Thread: C++(new to any computer language) beginner

  1. #1
    Registered User
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    Dec 2005

    C++(new to any computer language) beginner


    Well i want help because , i dont know anything about computer language , I really,really want to leanr but idont know where to start , some, told me php , others C , C++ , Delphi , Pascal etc...
    I was wondering if C++ is ideal , or if it isnt for a beginner , and if one needs any specials skills for programing in general (like be a master in math )

    Thanks(in advanced)

  2. #2
    Registered User hk_mp5kpdw's Avatar
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    Jan 2002
    Northern Virginia/Washington DC Metropolitan Area
    Asking on a C++ board is bound to give you some biased answers. It depends on what type of programming you want to do. Certain languages are better suited to certain problems. Tell us what kinds of programs you want to write and we can tell you what languages are best tailored to solving them.

    Knowledge of math can help (again, depending on what types of problems you wish to solve through programming) but it isn't a requirement.
    "Owners of dogs will have noticed that, if you provide them with food and water and shelter and affection, they will think you are god. Whereas owners of cats are compelled to realize that, if you provide them with food and water and shelter and affection, they draw the conclusion that they are gods."
    -Christopher Hitchens

  3. #3
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    Mar 2002
    As a hobbyist I can tell you that you can write some very satisfying programs without getting really fancy with math. On the other hand, many of the newest and greatest things are mathematically intensive, and in general it won't hurt to know as much math as you can, whether you end up in computer programming or teaching English.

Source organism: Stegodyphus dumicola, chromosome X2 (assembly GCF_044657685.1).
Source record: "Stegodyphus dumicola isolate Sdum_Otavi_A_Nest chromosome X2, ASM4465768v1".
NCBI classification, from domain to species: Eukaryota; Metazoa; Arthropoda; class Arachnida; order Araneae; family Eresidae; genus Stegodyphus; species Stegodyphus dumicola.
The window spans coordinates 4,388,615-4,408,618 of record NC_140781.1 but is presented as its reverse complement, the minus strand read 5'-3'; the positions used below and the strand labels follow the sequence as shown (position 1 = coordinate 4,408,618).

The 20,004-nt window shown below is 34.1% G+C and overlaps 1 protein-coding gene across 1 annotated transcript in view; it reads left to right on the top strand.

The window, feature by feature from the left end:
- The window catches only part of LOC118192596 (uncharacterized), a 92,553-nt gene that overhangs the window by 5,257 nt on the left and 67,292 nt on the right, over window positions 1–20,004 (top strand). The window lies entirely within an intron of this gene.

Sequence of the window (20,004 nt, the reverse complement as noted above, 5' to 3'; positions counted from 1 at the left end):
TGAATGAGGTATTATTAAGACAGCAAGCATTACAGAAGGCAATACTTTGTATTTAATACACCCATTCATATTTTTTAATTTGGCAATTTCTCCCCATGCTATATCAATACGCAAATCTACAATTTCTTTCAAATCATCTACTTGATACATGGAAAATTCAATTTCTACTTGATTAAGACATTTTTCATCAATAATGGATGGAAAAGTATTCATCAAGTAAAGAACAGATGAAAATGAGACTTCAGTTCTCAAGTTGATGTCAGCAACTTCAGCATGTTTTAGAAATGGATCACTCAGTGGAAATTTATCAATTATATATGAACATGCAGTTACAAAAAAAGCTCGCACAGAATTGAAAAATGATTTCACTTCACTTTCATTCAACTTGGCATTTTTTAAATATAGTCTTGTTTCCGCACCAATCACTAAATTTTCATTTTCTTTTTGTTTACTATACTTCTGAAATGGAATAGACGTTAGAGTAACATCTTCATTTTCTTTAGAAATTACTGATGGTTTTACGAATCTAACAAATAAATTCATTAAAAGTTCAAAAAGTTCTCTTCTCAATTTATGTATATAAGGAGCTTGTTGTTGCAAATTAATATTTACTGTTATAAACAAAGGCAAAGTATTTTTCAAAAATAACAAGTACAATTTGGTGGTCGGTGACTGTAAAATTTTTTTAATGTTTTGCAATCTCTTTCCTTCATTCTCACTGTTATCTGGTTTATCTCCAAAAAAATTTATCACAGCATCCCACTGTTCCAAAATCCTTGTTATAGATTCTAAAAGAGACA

Whether C++ is the correct place to start is another matter of perspective. The learning curve for your first language is likely to be longer than any other language and C++ has a lot of flexibility allowing you to do a broad array of tasks, but requiring you to learn a broad array of protocols in the process. C++ in the standard form is not a drag and drop or plug and play type of language. You may be able to do more faster with some other language, but in the long run I think many people will agree you can probably do more with C++ than with most, if not all, the fast out of the block type languages. In the end though, you will probably compromise between the language you know best, the language that's best to use when doing a given project, and the language specified by whoever is paying for your services when deciding what language you will use for a given project. You should be prepared to learn more than one language if you want to have the best chance of a career as a programmer.
    You're only born perfect.

  4. #4
    and the hat of int overfl Salem's Avatar
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    Aug 2001
    The edge of the known universe
    > Well i want help because , i dont know anything about computer language
    Learning to program is not the same as learning a programming language.

    The "how" covers a wide variety of subjects from requirements (what you want), design (how you're going to do it), along with choosing appropriate algorithms and data structures. Concepts such as sorting for example are independent of programming languages, so once you know what sorting is, and how to use it, using it in any particular language isn't that much of a problem.

    Which language you choose to learn with is pretty arbitrary - any which supports structured programming will do. An old analogy of mine is the car you learn to drive in is not the same as the car you choose to drive.

    Once you've figured out the "how to program" step, applying it to most languages is pretty trivial by comparison (there are only so many ways you can write a for loop for example). Sure your first programs in a new language won't be elegant, but you'll know enough about the "how to program" to direct you in the right direction to achieve a result.

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